The recurring conversation, scheduled for early-career doctors coming off monthlong pediatric ICU rotations, is one way the hospital helps staffers cope with stress, according to Alyssa Rheingold, a licensed clinical psychologist who leads its resiliency program.

“Often the focus is to teach somebody how to do yoga and take a bath,” she said. “That’s not at all what well-being is about.”

Burnout in the health care industry is a widespread problem that long predates the covid-19 pandemic, though the chaos introduced by the coronavirus’s spread made things worse, physicians and psychologists said. Health systems across the country are trying to boost morale and keep clinicians from quitting or retiring early, but the stakes are higher than workforce shortages.

Rates of physician suicide, partly fueled by burnout, have been a concern for decades. And while burnout occurs across medical specialties, some studies have shown that primary care doctors, such as pediatricians and family physicians, may run a higher risk.

Read the full article from KFF.

Teen Health Crisis

Adolescent Mental Health & Wellbeing

A new CDC report points to record levels of violence, trauma, and mental health concerns for teenagers, with girls and LGBQ+ youth faring more poorly (the survey did not ask about transgender identity). The findings highlight how the pandemic made things worse for many kids.

  • Violence: Violence puts adolescent lives at risk and can lead to mental health problems, risky behavior, and reduced academic success. The CDC report contains data on violence among high schoolers, including sexual violence, feeling unsafe at school, bullying, and cyberbullying.
  • Technology: High use of social media is associated with mental health problems. Social media impacts how teens interact with one another during a developmentally important time in life. According to new research, limiting social media usage can make teens feel better about their body image.
  • Supporting Mental Health: Young people who identify as LGBTQ+ are less likely to feel depressed with parental support. Additionally, public schools and states are taking steps to expand access to mental health services.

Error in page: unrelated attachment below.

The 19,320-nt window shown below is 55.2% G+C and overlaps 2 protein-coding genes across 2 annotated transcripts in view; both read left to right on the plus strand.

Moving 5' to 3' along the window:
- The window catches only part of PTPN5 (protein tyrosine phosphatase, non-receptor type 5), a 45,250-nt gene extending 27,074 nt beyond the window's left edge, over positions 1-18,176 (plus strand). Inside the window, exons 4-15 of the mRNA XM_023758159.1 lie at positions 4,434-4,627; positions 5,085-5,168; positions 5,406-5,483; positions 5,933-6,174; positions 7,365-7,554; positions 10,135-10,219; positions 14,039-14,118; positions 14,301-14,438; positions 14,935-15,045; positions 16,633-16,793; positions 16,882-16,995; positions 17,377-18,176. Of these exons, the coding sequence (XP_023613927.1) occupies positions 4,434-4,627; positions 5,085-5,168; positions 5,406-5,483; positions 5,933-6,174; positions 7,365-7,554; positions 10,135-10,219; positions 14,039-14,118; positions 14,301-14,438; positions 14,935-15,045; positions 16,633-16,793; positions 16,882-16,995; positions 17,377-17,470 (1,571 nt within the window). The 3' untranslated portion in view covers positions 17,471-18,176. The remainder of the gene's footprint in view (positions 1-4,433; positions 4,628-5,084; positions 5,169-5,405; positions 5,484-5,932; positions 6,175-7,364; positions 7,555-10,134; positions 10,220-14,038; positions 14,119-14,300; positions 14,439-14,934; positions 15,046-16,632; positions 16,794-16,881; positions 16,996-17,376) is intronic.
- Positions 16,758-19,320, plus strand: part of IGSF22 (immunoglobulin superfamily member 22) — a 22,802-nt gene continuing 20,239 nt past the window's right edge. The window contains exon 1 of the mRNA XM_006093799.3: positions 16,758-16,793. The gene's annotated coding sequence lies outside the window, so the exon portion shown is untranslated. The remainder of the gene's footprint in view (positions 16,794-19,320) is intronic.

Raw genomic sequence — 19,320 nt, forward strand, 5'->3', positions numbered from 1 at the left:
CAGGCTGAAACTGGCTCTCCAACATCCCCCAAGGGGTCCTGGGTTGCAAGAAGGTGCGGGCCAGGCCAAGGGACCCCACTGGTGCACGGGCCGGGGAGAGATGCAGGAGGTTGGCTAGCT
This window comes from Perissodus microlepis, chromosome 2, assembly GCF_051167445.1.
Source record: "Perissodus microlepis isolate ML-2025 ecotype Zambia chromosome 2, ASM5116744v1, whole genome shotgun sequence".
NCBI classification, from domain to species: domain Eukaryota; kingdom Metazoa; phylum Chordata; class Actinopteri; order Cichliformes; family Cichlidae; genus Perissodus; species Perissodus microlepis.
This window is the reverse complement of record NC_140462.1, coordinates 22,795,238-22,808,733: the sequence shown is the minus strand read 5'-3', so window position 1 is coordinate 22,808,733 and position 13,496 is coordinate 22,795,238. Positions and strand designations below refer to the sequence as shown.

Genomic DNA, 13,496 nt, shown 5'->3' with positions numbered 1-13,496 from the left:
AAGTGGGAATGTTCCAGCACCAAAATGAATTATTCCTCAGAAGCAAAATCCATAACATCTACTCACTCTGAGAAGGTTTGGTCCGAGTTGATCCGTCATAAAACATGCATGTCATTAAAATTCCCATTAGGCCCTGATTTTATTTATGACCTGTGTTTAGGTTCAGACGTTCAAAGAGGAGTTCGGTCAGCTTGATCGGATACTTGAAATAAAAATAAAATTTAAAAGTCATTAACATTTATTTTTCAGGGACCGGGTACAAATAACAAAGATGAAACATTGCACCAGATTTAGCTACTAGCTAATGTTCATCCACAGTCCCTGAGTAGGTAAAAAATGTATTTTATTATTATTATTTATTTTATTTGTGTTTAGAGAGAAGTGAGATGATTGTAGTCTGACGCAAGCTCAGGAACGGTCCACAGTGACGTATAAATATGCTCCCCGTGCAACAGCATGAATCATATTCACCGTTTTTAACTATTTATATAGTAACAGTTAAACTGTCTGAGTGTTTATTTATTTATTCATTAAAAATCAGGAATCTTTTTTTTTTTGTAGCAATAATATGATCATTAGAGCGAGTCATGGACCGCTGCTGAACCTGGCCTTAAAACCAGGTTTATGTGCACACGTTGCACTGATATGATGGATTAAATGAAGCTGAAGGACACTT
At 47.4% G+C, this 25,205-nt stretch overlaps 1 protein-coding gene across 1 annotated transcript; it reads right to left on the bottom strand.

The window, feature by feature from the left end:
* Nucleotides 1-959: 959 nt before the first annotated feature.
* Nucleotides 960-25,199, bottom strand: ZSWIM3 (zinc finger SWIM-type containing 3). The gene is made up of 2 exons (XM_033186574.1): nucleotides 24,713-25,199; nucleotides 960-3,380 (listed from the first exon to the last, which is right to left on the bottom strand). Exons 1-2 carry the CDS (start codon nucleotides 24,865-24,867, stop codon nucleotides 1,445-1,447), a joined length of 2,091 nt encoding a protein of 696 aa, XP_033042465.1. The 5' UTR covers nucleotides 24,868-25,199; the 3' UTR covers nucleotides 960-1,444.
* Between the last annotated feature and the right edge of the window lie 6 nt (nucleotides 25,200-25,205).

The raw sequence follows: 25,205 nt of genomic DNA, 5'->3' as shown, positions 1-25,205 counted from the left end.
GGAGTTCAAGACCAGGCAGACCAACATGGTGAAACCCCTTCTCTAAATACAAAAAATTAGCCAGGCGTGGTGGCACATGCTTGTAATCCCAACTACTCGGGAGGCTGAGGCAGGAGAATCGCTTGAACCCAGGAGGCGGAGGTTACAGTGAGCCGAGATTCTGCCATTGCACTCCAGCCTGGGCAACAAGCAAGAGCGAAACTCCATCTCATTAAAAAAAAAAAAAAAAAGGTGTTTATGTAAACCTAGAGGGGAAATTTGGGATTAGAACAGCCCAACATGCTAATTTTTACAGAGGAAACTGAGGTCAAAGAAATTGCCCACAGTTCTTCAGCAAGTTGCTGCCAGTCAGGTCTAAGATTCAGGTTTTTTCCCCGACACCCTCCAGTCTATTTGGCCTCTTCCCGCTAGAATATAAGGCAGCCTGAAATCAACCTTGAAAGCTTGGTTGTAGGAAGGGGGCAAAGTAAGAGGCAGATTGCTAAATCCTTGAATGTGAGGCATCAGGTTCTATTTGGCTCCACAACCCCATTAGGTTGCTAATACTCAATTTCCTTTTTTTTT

Read more at NIHCM.

Suicide Among People with Disabilities

We may make assumptions about people with disabilities’ risk for suicide. A 2021 report published in the American Journal of Preventive Medicine found people with disabilities are more likely to think about, plan or attempt suicide than people without disabilities.

Please click the link below to learn more about:

  • Risk factors.
  • What you can do as a caregiver.
  • What to look for.
  • When to get help.

To see all other Care Provider Bulletins click here.

Suicide Among People with Disabilities

Medicare’s Mental Health Coverage: What’s Included, What’s Changed, and What Gaps Remain

How prevalent are mental health issues among Medicare beneficiaries?

About one in four Medicare beneficiaries live with mental illness — conditions such as depression, anxiety, schizophrenia, and bipolar disorder — but only 40 percent to 50 percent receive treatment.1 The prevalence of mental illness is about equal among beneficiaries enrolled in traditional Medicare (31%) and those in Medicare Advantage plans (28%), although variation in data sources and measurement make comparisons difficult.2

Mental illness is experienced most by those beneficiaries under age 65 who qualify for Medicare via disability, as well as by low-income beneficiaries dually eligible for Medicare and Medicaid.3 It is also more pervasive in beneficiaries from American Indian/Alaska Native and Hispanic communities relative to other racial and ethnic groups.4

Which mental health services does Medicare cover?

Medicare covers both outpatient and inpatient services as well as prescription drugs to treat mental illness.5 Traditional Medicare and Medicare Advantage plans generally follow the same coverage rules, and some also cover additional services, like grief counseling, or offer other tailored benefits through special needs plans catering to beneficiaries with mental illness.6

Inpatient services. Medicare Part A covers inpatient mental health services in both general hospitals and psychiatric hospitals, but the latter is limited to 190 total days per beneficiary across their lifetime. Traditional Medicare beneficiaries pay a deductible and coinsurance for each benefit period, which, for hospital services, begins on the day of admission and ends after a beneficiary has had no inpatient care for 60 consecutive days. Cost-sharing requirements vary across plans for Medicare Advantage enrollees.

Outpatient services. Medicare Part B covers outpatient mental health services delivered by psychiatrists or other physicians, clinical psychologists, clinical social workers, clinical nurse specialists, nurse practitioners, and physician assistants. The services covered include standard services like psychiatric evaluation, individual and group therapy, and medication management. After paying their annual deductible, traditional Medicare beneficiaries pay 20 percent of the Medicare-approved amount for covered services. As with inpatient services, cost-sharing requirements vary across Medicare Advantage plans.

Medication. For traditional Medicare beneficiaries, mental health medications are covered by Medicare Part D. Beneficiaries in a Medicare Advantage plan also may have a Part D prescription drug plan or another drug plan that follows Part D rules. All Medicare drug plans are required to cover antidepressant, anticonvulsant, and antipsychotic medications, as well as a wide range of other psychotropic medications like anti-anxiety drugs. Specific medications covered and out-of-pocket costs vary by drug plan.